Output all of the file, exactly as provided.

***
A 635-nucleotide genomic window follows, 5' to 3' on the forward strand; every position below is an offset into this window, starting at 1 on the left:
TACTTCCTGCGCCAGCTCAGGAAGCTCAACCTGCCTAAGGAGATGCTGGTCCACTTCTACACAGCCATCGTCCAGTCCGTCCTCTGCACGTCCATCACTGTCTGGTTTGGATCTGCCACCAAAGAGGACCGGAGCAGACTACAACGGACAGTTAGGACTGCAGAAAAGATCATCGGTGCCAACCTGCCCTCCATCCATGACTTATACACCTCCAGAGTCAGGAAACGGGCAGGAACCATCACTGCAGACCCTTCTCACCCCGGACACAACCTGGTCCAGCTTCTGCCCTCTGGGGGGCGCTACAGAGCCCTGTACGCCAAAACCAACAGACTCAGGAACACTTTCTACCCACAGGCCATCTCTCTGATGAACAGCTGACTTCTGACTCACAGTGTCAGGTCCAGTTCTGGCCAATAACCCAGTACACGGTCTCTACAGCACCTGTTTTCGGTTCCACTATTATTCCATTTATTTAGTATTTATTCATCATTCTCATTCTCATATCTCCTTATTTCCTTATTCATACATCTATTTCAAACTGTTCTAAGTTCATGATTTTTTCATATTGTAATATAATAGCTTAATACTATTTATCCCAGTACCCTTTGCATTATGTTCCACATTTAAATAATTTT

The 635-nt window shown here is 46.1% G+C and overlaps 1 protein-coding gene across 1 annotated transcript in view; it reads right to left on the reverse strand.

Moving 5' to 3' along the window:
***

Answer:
A 635-nucleotide genomic window follows, 5' to 3' on the forward strand; every position below is an offset into this window, starting at 1 on the left:
TACTTCCTGCGCCAGCTCAGGAAGCTCAACCTGCCTAAGGAGATGCTGGTCCACTTCTACACAGCCATCGTCCAGTCCGTCCTCTGCACGTCCATCACTGTCTGGTTTGGATCTGCCACCAAAGAGGACCGGAGCAGACTACAACGGACAGTTAGGACTGCAGAAAAGATCATCGGTGCCAACCTGCCCTCCATCCATGACTTATACACCTCCAGAGTCAGGAAACGGGCAGGAACCATCACTGCAGACCCTTCTCACCCCGGACACAACCTGGTCCAGCTTCTGCCCTCTGGGGGGCGCTACAGAGCCCTGTACGCCAAAACCAACAGACTCAGGAACACTTTCTACCCACAGGCCATCTCTCTGATGAACAGCTGACTTCTGACTCACAGTGTCAGGTCCAGTTCTGGCCAATAACCCAGTACACGGTCTCTACAGCACCTGTTTTCGGTTCCACTATTATTCCATTTATTTAGTATTTATTCATCATTCTCATTCTCATATCTCCTTATTTCCTTATTCATACATCTATTTCAAACTGTTCTAAGTTCATGATTTTTTCATATTGTAATATAATAGCTTAATACTATTTATCCCAGTACCCTTTGCATTATGTTCCACATTTAAATAATTTT

The 635-nt window shown here is 46.1% G+C and overlaps 1 protein-coding gene across 1 annotated transcript in view; it reads right to left on the reverse strand.

Moving 5' to 3' along the window: